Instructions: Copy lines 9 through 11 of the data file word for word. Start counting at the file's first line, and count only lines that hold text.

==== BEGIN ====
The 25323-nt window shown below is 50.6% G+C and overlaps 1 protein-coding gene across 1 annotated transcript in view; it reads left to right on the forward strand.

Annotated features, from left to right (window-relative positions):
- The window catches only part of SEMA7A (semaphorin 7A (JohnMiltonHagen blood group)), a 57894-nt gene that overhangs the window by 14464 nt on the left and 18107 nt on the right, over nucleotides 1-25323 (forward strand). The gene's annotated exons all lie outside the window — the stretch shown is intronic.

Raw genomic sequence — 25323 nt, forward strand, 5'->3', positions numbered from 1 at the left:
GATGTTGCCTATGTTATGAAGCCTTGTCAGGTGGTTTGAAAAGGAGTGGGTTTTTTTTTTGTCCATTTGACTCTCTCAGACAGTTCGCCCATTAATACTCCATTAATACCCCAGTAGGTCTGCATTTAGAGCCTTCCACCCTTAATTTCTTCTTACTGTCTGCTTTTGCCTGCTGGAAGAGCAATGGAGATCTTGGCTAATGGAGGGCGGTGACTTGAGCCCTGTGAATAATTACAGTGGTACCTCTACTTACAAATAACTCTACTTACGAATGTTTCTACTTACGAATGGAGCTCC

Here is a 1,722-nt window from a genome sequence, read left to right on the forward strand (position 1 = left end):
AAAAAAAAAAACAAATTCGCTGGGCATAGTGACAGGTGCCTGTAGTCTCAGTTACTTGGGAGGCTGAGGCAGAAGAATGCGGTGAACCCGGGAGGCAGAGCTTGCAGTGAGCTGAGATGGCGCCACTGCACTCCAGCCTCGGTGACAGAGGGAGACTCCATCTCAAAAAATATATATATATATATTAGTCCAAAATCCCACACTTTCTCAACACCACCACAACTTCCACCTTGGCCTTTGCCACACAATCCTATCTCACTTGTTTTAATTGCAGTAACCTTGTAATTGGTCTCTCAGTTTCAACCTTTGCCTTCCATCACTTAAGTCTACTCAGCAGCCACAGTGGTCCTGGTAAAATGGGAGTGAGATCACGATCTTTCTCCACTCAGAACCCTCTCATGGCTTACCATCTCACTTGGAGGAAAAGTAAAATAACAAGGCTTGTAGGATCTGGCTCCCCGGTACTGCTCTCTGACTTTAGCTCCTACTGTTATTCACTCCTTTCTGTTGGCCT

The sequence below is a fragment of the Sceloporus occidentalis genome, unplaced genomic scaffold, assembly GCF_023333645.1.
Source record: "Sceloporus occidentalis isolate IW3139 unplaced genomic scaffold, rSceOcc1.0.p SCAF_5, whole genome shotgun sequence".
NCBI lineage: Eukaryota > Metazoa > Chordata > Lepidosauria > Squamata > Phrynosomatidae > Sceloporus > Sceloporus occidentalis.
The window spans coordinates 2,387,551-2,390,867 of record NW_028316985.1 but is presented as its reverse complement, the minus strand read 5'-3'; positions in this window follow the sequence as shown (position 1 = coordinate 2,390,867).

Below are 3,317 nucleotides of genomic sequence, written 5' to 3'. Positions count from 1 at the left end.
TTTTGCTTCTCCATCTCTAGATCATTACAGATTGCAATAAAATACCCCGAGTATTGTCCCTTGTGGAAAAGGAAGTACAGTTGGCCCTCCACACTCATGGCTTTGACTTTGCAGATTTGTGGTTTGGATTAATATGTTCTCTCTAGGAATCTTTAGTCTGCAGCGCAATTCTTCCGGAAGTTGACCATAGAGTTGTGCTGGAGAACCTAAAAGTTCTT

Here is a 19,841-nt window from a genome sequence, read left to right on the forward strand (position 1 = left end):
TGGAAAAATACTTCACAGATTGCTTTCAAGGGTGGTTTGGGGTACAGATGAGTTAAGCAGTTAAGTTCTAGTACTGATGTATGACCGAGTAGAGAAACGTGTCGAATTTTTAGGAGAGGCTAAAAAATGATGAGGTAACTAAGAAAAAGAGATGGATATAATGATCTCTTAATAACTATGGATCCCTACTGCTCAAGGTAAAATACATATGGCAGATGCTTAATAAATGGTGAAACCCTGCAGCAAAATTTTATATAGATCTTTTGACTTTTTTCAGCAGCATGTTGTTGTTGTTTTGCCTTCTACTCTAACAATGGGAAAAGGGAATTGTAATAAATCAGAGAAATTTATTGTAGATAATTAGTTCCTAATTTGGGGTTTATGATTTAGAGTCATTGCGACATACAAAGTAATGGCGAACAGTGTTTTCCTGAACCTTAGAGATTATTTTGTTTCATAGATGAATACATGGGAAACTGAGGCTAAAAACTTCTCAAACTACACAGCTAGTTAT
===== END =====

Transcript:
Source record: "Sceloporus occidentalis isolate IW3139 unplaced genomic scaffold, rSceOcc1.0.p SCAF_5, whole genome shotgun sequence".
NCBI lineage: Eukaryota > Metazoa > Chordata > Lepidosauria > Squamata > Phrynosomatidae > Sceloporus > Sceloporus occidentalis.
The window spans coordinates 2,387,551-2,390,867 of record NW_028316985.1 but is presented as its reverse complement, the minus strand read 5'-3'; positions in this window follow the sequence as shown (position 1 = coordinate 2,390,867).